“I’m not going to do that.”

There’s nothing wrong with being firm. You can simply say, “I’m not doing that”. This is the perfect way to be assertive and stand your ground.

Stay Calm

The last thing a new mother needs is additional stress. It’s sometimes difficult not to become emotional or upset when others are throwing endless advice and opinions in your direction. But it’s important to keep your cool and sometimes, just let them talk. Take deep, soothing breaths when someone is overloading you with information. You can even try distracting yourself with thoughts of other things. If the person becomes too much of a nuisance, you can tell them so in a polite manner. You can simply say, “That’s a lot of information and I’m feeling a little overwhelmed right now. Can we maybe discuss this another time?” Most people will respect this and likely apologize for being overbearing.

Another important thing to keep in mind is the fact that no matter how persistent a person is with their baby advice, they really do have your best interest at heart. Most mothers just want to share their personal experiences with you in the hopes of saving you some heartache or stress. Some women feel that once they’ve become a mother, they’re experts in the field. The truth is, no one is truly an expert on motherhood. And the only expert on you and your baby is you! Motherhood is a learning process and journey that you and your baby need to go on together. Which brings me to the last point.

Be True to Yourself (and baby)

Maybe rocking little Johnny to sleep while singing the ABC’s worked for your friend or feeding little Suzy standing up helped prevent your cousin’s baby from getting gassy. That’s great. For them! No one will know what’s best for you and your baby except for you. Sure, there are endless tips and tricks that you can research to help prepare you for motherhood. And some, are common occurrences for infants and new moms. These tips will act as the foundation for your experience. You can reference resources throughout your baby’s earliest days and weeks to help guide you in making decisions and understanding what is happening with both you and your baby.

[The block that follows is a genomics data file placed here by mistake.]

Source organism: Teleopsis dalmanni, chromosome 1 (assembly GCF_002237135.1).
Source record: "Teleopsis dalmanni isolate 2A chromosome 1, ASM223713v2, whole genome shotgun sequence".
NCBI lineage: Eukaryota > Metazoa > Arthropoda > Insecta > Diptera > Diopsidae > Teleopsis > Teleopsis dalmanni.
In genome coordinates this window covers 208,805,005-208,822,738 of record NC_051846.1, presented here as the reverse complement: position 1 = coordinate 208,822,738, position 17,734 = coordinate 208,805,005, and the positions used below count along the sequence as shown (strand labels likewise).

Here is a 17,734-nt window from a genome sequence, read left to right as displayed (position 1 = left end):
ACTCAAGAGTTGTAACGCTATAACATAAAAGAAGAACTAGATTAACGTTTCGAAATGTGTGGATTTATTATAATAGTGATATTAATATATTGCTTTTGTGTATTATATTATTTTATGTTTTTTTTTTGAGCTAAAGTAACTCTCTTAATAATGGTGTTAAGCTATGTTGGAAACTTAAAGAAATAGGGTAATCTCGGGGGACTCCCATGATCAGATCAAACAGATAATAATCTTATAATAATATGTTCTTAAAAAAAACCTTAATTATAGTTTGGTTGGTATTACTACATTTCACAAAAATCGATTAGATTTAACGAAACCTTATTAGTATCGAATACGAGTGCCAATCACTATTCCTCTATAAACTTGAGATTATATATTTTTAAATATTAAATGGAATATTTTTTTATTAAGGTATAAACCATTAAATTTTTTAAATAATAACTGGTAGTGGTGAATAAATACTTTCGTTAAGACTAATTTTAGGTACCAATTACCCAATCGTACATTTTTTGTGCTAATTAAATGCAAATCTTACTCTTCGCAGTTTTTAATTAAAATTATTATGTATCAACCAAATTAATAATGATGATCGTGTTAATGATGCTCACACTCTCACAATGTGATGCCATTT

But at the end of the day, you need to stay true to what your natural instincts are and what your baby is telling you they need. That’s one of the greatest gifts of motherhood - the motherly instinct. When the time comes, you’ll be surprised how easy it is to drown out the noise of others and follow your instincts when it comes to caring for both your newborn and yourself.

April Sutphen

I am a 32-year-old mother and wife of a police officer living in NJ. I have my MFA in creative nonfiction and 10 years writing experience. When I'm not writing I enjoy hot yoga, cardio kickboxing, running, and camping.